An Austrian approach to law and economics, with special reference to superstition
AbstractThis paper has two purposes. First, it considers what the components of an “Austrian” law and economics might consist of. I argue that Ronald Coase’s conception of law and economics precludes the economic analysis of legal institutions and, in particular, the beliefs that support them. In doing so, Coase’s conception precludes an Austrian law and economics. In contrast, Richard Posner’s conception of law and economics makes such analysis the core of its study. In doing so, Posner’s conception provides a productive foundation for an Austrian law and economics. Second, to illustrate what some aspects of an Austrian law and economics might look like in practice, I consider several examples of the economic analysis of beliefs of import for the law. I focus on objectively false beliefs, or superstitions, and argue that some such beliefs are socially productive. Copyright Springer Science+Business Media, LLC 2012
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Bibliographic InfoArticle provided by Springer in its journal The Review of Austrian Economics.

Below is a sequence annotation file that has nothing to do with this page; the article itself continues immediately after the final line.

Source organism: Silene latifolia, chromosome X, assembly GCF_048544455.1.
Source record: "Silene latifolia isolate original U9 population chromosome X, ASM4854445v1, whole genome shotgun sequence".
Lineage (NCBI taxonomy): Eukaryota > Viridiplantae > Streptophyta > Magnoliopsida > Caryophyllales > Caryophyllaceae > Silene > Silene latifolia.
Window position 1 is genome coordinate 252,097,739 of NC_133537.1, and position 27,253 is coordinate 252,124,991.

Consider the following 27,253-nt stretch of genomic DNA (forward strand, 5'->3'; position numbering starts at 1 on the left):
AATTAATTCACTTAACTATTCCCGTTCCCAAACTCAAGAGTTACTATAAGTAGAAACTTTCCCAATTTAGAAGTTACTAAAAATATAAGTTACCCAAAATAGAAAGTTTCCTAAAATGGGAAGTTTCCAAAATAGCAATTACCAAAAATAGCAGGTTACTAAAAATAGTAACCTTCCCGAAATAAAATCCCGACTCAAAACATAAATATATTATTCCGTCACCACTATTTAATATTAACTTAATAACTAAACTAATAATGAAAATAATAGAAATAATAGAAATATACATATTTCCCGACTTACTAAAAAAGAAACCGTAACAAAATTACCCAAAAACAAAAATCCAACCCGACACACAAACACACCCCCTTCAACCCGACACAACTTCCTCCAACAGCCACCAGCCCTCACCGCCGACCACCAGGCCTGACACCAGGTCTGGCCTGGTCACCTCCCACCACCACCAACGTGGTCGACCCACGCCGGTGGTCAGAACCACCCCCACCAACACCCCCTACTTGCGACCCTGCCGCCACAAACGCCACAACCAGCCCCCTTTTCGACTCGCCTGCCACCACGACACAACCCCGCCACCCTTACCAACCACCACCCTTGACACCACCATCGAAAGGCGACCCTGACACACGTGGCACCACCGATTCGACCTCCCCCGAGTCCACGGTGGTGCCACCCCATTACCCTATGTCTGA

Volume (Year): 25 (2012)
Issue (Month): 3 (September)
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Web page: http://www.springerlink.com/link.asp?id=100335
Austrian-Chicago synthesis; law and economics; Coase; Posner; Superstition; Beliefs; Economic analysis of law; B53; D8; K00; K49; Z12;
Find related papers by JEL classification:
- B53 - Schools of Economic Thought and Methodology - - Current Heterodox Approaches - - - Austrian
- D8 - Microeconomics - - Information, Knowledge, and Uncertainty
- K00 - Law and Economics - - General - - - General (including Data Sources and Description)
- K49 - Law and Economics - - Legal Procedure, the Legal System, and Illegal Behavior - - - Other
- Z12 - Other Special Topics - - Cultural Economics - - - Religion
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